Abstract of the talk: Highly accurate and reliable indoor positioning---at accuracy levels in the 10~cm range---will enable a large a number of innovative location-based applications because such accuracy levels essentially allow for a useful real-time interaction of humans and cyber-physical systems. Activity recognition, navigation at "shelf" level, geofencing, process monitoring and process control are among the envisioned services that will yield numerous applications in various domains, such as manufacturing and logistics. This talk reviews the difficulties faced by indoor positioning systems, motivating the requirement for a large signal bandwidth and how it can be compensated by multi-antenna systems. The foreseen capabilities of upcoming generations of wireless systems will increasingly make high-accuracy positioning available in near future.
Stefan Mangard (TU Graz) from Subproject 2 (Dependable Computing)
"Security Challenges in the Internet of Things"
Bio: Stefan Mangard is professor at Graz University of Technology since November 2013 and heading the secure systems group. Before he was working as leading security architect at Infineon Technologies in Munich. In this role he was responsible for defining the security concepts for all the smart card platforms. His research interests include security architectures, cryptography, as well as all kinds of side-channel attacks and corresponding countermeasures. He received an ERC consolidator grant in 2015 and he is chair of the steering committee of CHES, which is the foremost conference on cryptographic hardware and embedded systems. He is co-author of the Meltdown/Spectre attacks published in January this year.
Abstract of talk: While the Internet of Things (IoT) enables a huge range of novel applications, also the security challenges arising by the deployment of IoT technologies are unprecedented. In fact, IoT devices are exposed to a wide range of attacks ranging from remote attacks via the network to local physical attacks. At the same time, the value of information that is collected and processed by IoT devices is continuously rising. This talk provides an overview of IoT security challenges. Besides focusing on classical security questions and countermeasures, the talk in particular also focusses on side-channel attacks, which allow bypassing security mechanisms by exploiting properties, such as the timing behavior or the power consumption, of the underlying hardware.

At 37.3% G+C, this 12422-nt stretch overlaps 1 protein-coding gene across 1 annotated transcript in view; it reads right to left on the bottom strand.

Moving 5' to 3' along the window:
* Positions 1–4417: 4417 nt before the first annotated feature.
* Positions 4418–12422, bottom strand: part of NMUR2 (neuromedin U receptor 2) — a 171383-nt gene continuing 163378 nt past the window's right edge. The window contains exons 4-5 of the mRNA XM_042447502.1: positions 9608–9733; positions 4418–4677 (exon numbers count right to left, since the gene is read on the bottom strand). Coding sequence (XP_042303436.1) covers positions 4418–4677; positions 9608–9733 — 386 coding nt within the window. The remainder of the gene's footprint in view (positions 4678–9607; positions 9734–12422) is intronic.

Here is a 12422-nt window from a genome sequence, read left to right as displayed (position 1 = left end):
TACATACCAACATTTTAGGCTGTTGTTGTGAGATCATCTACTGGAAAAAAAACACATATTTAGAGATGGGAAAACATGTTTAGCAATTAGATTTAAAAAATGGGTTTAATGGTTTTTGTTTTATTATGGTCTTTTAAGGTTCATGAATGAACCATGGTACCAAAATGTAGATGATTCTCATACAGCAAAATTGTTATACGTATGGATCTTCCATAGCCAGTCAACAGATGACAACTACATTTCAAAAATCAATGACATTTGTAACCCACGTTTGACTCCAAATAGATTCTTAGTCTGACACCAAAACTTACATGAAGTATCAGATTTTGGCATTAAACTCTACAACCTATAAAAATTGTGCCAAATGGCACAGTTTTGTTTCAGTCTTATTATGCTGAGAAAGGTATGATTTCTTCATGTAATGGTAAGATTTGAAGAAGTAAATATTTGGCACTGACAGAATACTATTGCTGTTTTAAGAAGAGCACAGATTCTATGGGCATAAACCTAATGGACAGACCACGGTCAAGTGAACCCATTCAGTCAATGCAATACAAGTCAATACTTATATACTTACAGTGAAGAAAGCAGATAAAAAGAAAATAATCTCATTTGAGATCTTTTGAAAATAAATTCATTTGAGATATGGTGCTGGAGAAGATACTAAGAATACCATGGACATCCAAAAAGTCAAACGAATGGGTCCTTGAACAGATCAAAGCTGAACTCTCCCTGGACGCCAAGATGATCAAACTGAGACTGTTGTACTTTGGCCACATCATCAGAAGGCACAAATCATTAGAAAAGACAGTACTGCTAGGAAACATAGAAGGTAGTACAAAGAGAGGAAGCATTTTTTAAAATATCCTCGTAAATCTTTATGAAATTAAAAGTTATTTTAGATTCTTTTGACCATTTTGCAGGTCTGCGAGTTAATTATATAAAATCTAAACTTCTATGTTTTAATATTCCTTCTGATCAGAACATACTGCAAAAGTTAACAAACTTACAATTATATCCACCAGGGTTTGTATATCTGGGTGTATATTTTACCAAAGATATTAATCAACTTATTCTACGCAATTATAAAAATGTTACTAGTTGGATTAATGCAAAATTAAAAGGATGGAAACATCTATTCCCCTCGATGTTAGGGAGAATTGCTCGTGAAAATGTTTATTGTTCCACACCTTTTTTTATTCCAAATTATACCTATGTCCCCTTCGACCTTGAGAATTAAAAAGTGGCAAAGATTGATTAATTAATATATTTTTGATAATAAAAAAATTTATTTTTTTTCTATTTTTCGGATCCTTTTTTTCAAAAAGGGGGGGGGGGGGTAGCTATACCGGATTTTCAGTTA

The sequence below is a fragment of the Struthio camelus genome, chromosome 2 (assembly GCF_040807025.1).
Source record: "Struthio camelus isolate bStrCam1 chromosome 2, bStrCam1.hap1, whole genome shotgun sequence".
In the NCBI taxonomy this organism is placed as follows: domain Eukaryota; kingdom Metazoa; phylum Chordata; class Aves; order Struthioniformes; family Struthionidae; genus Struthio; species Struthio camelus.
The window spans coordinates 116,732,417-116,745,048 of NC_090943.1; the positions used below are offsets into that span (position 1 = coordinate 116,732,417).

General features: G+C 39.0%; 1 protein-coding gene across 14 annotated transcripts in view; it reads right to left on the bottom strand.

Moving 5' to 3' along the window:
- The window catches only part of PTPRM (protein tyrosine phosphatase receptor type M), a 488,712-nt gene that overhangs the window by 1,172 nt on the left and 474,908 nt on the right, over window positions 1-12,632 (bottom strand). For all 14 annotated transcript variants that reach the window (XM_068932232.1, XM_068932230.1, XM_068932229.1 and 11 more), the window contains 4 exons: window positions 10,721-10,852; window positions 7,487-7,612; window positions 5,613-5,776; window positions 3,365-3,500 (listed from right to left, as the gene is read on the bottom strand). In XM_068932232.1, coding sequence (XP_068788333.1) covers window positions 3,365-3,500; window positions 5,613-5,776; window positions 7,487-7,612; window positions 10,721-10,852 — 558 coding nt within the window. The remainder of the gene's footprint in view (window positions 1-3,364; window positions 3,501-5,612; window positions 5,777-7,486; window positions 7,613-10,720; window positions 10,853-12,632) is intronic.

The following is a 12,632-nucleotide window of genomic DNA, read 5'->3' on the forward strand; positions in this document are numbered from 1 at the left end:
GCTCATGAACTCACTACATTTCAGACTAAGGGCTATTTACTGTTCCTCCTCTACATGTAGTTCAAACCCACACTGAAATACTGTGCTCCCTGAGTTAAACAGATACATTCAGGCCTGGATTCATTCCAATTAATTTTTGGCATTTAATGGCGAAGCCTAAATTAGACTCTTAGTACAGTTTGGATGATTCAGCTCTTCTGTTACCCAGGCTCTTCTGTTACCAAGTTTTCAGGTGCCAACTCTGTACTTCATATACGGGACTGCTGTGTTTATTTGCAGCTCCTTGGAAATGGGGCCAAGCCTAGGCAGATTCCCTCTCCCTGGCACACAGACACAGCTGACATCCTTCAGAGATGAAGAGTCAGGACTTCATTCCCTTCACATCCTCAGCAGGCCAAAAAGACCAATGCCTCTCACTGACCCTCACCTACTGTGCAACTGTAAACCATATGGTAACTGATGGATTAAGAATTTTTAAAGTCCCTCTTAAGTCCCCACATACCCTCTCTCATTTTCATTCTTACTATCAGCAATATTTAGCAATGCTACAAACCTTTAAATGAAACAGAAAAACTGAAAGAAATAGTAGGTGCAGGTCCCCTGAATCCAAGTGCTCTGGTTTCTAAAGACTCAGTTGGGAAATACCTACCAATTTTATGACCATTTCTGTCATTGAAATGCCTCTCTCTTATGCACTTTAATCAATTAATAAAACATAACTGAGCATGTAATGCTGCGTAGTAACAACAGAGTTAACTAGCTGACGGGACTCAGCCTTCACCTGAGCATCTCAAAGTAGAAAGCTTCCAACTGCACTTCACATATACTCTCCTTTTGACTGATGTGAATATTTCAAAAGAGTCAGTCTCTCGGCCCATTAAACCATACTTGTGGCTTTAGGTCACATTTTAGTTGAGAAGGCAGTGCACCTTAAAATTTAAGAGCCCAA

Bernhard K. Aichernig (TU Graz) from Subproject 3 (Dependable Composition)
"Smart Testing of IoT Protocols - Combining Model Learning and Model-based Testing"
Bio: Bernhard K. Aichernig is a tenured associate professor at Graz University of Technology, Austria. He investigates the foundations of software engineering for realising dependable computer-based systems. Bernhard is an expert in formal methods and testing. His research covers a variety of areas combining falsification, verification and abstraction techniques. Current topics include the Internet of Things, model learning, and statistical model checking. Since 2006, he participated in four European projects. From 2004-2016 Bernhard served as a board member of Formal Methods Europe, the association that organises the Formal Methods symposia. From 2002 to 2006 he had a faculty position at the United Nations University in Macao S.A.R., China. Bernhard holds a habilitation in Practical Computer Science and Formal Methods, a doctorate, and a diploma engineer degree from Graz University of Technology.